"I am sure that the Duchess will do her best to embrace the county of Östergötland," the King said during the announcement.
The infant was formally introduced to the prime minister, the speaker of the Riksdag and the marshal of the realm in Stockholm on Friday morning.
"Her first name is Estelle, and then, of course Silvia, and then Ewa and finally Mary," the monarch informed the government at the special Cabinet Council at Stockholm's Royal Palace on Friday morning.
Since the new Royal baby girl's birth, speculation has been rife in Sweden as to what she would be called.
Betting companies and the press presented their favourites and the little Princess forebears' names were brought out, dusted off and inspected by the interested public, all who seem to have had their own preferences.
On the day of the little princess' birth, the names most favoured by betting agencies were Alicia, Desirée and Kristina, although some Royal experts were hoping for Alice or Sophia.
Earlier on Friday morning, the Royal Court website had what looked like an official announcement published stating that the baby's name was Ulrika Marianna Annika David - Duchess of Upplands Väsby.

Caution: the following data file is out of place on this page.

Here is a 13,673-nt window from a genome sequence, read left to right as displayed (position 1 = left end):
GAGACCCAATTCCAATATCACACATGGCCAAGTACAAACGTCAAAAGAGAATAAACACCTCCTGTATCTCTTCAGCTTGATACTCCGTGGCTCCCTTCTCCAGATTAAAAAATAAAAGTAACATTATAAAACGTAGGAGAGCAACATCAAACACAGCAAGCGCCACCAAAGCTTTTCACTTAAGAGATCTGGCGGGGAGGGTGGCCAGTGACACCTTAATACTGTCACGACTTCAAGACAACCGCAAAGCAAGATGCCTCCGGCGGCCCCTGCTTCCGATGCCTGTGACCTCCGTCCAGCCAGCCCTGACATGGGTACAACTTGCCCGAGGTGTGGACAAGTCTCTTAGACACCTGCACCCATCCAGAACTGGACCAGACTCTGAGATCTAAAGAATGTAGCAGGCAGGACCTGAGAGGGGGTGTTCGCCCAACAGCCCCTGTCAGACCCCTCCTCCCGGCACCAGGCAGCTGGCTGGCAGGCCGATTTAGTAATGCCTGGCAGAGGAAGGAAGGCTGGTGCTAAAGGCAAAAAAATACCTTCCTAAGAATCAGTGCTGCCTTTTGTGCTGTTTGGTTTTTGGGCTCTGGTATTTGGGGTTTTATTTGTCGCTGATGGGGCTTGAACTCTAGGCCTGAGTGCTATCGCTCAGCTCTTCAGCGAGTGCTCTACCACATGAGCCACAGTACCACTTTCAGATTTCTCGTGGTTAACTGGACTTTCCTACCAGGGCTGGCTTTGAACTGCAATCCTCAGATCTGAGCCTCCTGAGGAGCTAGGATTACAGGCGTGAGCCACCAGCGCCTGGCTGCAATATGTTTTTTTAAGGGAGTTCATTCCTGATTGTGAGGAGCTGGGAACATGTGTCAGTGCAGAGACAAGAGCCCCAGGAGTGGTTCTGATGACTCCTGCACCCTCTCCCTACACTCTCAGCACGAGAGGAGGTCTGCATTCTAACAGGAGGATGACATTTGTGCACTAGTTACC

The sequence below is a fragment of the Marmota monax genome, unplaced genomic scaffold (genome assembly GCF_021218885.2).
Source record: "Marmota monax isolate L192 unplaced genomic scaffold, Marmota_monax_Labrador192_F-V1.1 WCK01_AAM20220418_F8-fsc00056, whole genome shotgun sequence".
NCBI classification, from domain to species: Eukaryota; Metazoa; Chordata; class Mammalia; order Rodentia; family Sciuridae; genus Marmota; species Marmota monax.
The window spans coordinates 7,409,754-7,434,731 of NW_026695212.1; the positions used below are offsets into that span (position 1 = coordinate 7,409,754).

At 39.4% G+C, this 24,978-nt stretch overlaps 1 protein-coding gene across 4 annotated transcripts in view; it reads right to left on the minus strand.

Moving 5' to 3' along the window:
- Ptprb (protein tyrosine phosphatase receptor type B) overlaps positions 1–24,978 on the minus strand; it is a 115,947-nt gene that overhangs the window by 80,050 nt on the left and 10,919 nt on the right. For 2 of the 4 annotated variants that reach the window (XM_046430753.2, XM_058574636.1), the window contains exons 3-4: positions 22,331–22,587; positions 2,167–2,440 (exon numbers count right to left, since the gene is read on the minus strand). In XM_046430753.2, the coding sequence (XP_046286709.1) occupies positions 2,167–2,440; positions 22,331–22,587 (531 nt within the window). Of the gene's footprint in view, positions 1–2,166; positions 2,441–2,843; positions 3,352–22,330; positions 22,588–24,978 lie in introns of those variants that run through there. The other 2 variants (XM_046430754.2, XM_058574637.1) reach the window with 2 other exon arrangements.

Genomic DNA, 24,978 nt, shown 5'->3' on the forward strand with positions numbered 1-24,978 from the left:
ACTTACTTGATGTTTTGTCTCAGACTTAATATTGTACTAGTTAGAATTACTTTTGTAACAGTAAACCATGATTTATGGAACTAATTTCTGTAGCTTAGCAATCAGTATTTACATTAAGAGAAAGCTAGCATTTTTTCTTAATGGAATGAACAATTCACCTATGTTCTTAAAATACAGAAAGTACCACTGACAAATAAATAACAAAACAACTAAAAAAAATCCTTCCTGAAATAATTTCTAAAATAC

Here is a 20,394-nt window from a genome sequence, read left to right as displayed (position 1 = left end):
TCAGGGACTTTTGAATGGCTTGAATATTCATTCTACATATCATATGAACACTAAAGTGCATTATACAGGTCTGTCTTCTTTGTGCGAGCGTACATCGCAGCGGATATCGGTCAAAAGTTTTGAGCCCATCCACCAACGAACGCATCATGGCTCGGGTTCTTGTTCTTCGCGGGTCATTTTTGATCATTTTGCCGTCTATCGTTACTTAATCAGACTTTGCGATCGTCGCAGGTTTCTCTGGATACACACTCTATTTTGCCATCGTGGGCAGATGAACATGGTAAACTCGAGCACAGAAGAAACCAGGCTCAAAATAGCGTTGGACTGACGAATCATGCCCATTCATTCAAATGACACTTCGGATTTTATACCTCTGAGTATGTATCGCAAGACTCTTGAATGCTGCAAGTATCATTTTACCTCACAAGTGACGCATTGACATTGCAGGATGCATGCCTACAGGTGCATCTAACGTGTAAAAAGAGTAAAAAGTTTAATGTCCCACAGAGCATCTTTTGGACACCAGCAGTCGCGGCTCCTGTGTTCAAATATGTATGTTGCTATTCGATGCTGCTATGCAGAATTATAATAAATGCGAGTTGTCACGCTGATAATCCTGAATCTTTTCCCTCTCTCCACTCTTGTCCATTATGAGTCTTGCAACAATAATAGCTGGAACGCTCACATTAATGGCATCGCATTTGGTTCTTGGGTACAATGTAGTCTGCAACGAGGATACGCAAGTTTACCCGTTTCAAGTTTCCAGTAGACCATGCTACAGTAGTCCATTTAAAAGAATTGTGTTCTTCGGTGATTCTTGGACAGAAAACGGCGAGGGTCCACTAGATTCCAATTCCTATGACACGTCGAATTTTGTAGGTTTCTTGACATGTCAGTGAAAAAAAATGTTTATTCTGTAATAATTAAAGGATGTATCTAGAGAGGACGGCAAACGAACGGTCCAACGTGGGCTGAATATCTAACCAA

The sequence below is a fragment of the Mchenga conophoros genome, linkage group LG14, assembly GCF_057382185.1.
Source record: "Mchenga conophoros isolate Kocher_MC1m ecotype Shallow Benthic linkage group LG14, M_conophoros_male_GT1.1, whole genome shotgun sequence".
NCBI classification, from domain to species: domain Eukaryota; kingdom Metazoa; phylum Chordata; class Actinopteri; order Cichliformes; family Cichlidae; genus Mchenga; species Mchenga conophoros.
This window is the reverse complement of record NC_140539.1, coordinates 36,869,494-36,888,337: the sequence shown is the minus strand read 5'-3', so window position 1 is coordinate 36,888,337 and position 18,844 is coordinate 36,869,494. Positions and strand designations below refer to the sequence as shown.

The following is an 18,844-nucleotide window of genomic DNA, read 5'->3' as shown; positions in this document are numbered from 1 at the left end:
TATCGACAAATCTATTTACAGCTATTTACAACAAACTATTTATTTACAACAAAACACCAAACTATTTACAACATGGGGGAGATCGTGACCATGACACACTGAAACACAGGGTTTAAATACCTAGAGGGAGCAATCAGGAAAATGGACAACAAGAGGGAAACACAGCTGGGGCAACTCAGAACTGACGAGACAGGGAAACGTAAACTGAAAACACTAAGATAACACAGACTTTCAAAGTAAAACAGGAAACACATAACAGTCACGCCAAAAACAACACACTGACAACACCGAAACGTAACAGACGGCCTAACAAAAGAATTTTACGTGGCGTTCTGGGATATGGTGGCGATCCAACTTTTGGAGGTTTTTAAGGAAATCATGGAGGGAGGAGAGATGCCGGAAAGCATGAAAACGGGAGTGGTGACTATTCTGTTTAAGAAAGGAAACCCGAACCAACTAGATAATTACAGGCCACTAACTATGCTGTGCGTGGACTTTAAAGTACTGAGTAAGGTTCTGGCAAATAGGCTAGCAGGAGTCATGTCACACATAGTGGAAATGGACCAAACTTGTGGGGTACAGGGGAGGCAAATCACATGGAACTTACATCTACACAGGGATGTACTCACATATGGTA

Many speculated that the Royal Court website had been hijacked, but a spokesperson later confirmed that an error had occurred.
“It was a mistake,” spokesperson David Löfvendahl told the Expressen newspaper.
“It just happened to go out, but that's obviously a fake name.”
The princess' real name, Estelle, is of French origin, derived from the latin word stella or star.
The name has been in usage in Sweden since the 19th century but has never been very common.
In Sweden there are 1,394 women called Silvia and 941 use it as their first name, like the new princess' maternal grandmother.
There are 9,638 women in Sweden called Ewa, of which 4,655 use it as their first name. One of these is Prince Daniel's mother Ewa Westling.
After announcing the princess' name at the Cabinet Council, the King also mentioned his first visit to see his grand daughter.
"The family was there visiting and we had a nice time together. She was very cute and did all the right things. It was a happy moment for the whole family," the King said.
The King finished the meeting by asking the government to join him for luncheon.
At noon on Friday the traditional thanksgiving service Te Deum is held in the Royal Chapel, in Stockholm's Gamla Stan.
The Royal Family will be in attendance, as will representatives for the Riksdag, the government and other high ranking officials, as well as Royal Court staff.